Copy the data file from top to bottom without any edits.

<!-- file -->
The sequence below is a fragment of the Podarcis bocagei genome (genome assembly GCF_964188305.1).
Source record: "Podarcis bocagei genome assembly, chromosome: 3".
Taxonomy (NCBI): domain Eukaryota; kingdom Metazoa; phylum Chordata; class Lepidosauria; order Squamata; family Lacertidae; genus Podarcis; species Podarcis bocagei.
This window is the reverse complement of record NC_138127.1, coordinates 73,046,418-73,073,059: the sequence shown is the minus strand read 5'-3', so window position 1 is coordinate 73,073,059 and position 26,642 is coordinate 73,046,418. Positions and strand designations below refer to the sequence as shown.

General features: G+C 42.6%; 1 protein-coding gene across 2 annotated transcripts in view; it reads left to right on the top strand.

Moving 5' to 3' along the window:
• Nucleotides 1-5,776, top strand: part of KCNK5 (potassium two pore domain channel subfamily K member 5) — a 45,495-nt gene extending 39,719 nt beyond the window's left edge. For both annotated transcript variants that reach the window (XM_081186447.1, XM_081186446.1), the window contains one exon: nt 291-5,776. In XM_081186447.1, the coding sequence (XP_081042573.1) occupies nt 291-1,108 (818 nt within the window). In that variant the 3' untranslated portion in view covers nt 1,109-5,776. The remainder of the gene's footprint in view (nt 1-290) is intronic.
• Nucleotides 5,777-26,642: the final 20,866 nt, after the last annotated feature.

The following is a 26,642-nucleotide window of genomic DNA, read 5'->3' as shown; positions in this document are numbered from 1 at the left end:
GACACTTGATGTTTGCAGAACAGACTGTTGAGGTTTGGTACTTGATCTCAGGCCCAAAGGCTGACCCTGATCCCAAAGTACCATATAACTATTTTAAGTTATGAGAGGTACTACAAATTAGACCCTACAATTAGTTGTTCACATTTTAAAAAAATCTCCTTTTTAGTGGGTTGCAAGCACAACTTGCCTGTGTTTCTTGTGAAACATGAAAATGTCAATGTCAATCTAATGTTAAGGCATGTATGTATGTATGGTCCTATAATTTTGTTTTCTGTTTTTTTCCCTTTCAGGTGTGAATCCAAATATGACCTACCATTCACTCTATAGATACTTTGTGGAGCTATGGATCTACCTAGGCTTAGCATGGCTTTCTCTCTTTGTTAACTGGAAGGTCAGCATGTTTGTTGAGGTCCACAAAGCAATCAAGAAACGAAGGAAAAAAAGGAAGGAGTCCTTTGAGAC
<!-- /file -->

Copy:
The sequence below is a fragment of the Podarcis bocagei genome (genome assembly GCF_964188305.1).
Source record: "Podarcis bocagei genome assembly, chromosome: 3".
Taxonomy (NCBI): domain Eukaryota; kingdom Metazoa; phylum Chordata; class Lepidosauria; order Squamata; family Lacertidae; genus Podarcis; species Podarcis bocagei.
This window is the reverse complement of record NC_138127.1, coordinates 73,046,418-73,073,059: the sequence shown is the minus strand read 5'-3', so window position 1 is coordinate 73,073,059 and position 26,642 is coordinate 73,046,418. Positions and strand designations below refer to the sequence as shown.

General features: G+C 42.6%; 1 protein-coding gene across 2 annotated transcripts in view; it reads left to right on the top strand.

Moving 5' to 3' along the window:
• Nucleotides 1-5,776, top strand: part of KCNK5 (potassium two pore domain channel subfamily K member 5) — a 45,495-nt gene extending 39,719 nt beyond the window's left edge. For both annotated transcript variants that reach the window (XM_081186447.1, XM_081186446.1), the window contains one exon: nt 291-5,776. In XM_081186447.1, the coding sequence (XP_081042573.1) occupies nt 291-1,108 (818 nt within the window). In that variant the 3' untranslated portion in view covers nt 1,109-5,776. The remainder of the gene's footprint in view (nt 1-290) is intronic.
• Nucleotides 5,777-26,642: the final 20,866 nt, after the last annotated feature.

The following is a 26,642-nucleotide window of genomic DNA, read 5'->3' as shown; positions in this document are numbered from 1 at the left end:
GACACTTGATGTTTGCAGAACAGACTGTTGAGGTTTGGTACTTGATCTCAGGCCCAAAGGCTGACCCTGATCCCAAAGTACCATATAACTATTTTAAGTTATGAGAGGTACTACAAATTAGACCCTACAATTAGTTGTTCACATTTTAAAAAAATCTCCTTTTTAGTGGGTTGCAAGCACAACTTGCCTGTGTTTCTTGTGAAACATGAAAATGTCAATGTCAATCTAATGTTAAGGCATGTATGTATGTATGGTCCTATAATTTTGTTTTCTGTTTTTTTCCCTTTCAGGTGTGAATCCAAATATGACCTACCATTCACTCTATAGATACTTTGTGGAGCTATGGATCTACCTAGGCTTAGCATGGCTTTCTCTCTTTGTTAACTGGAAGGTCAGCATGTTTGTTGAGGTCCACAAAGCAATCAAGAAACGAAGGAAAAAAAGGAAGGAGTCCTTTGAGAC